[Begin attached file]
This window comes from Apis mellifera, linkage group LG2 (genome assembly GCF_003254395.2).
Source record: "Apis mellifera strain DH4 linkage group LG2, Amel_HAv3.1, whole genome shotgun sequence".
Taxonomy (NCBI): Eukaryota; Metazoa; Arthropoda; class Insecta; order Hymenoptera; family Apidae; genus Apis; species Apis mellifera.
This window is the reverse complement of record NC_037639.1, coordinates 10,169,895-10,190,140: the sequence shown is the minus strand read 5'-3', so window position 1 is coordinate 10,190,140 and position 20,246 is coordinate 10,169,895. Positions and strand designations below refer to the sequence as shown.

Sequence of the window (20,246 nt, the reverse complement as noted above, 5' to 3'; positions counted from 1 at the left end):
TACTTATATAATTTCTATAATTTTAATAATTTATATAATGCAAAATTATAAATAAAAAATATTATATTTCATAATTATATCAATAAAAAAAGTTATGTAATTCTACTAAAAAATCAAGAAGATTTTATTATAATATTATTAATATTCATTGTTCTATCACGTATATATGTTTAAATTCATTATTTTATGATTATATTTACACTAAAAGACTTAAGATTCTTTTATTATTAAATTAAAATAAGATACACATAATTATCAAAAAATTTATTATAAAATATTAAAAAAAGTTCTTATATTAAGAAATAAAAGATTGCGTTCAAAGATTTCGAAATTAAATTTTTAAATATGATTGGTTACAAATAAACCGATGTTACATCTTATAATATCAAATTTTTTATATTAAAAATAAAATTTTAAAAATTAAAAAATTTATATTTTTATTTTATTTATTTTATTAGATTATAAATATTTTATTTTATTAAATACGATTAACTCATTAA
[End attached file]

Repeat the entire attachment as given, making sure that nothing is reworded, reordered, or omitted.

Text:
This window comes from Apis mellifera, linkage group LG2 (genome assembly GCF_003254395.2).
Source record: "Apis mellifera strain DH4 linkage group LG2, Amel_HAv3.1, whole genome shotgun sequence".
Taxonomy (NCBI): Eukaryota; Metazoa; Arthropoda; class Insecta; order Hymenoptera; family Apidae; genus Apis; species Apis mellifera.
This window is the reverse complement of record NC_037639.1, coordinates 10,169,895-10,190,140: the sequence shown is the minus strand read 5'-3', so window position 1 is coordinate 10,190,140 and position 20,246 is coordinate 10,169,895. Positions and strand designations below refer to the sequence as shown.

Sequence of the window (20,246 nt, the reverse complement as noted above, 5' to 3'; positions counted from 1 at the left end):
TACTTATATAATTTCTATAATTTTAATAATTTATATAATGCAAAATTATAAATAAAAAATATTATATTTCATAATTATATCAATAAAAAAAGTTATGTAATTCTACTAAAAAATCAAGAAGATTTTATTATAATATTATTAATATTCATTGTTCTATCACGTATATATGTTTAAATTCATTATTTTATGATTATATTTACACTAAAAGACTTAAGATTCTTTTATTATTAAATTAAAATAAGATACACATAATTATCAAAAAATTTATTATAAAATATTAAAAAAAGTTCTTATATTAAGAAATAAAAGATTGCGTTCAAAGATTTCGAAATTAAATTTTTAAATATGATTGGTTACAAATAAACCGATGTTACATCTTATAATATCAAATTTTTTATATTAAAAATAAAATTTTAAAAATTAAAAAATTTATATTTTTATTTTATTTATTTTATTAGATTATAAATATTTTATTTTATTAAATACGATTAACTCATTAA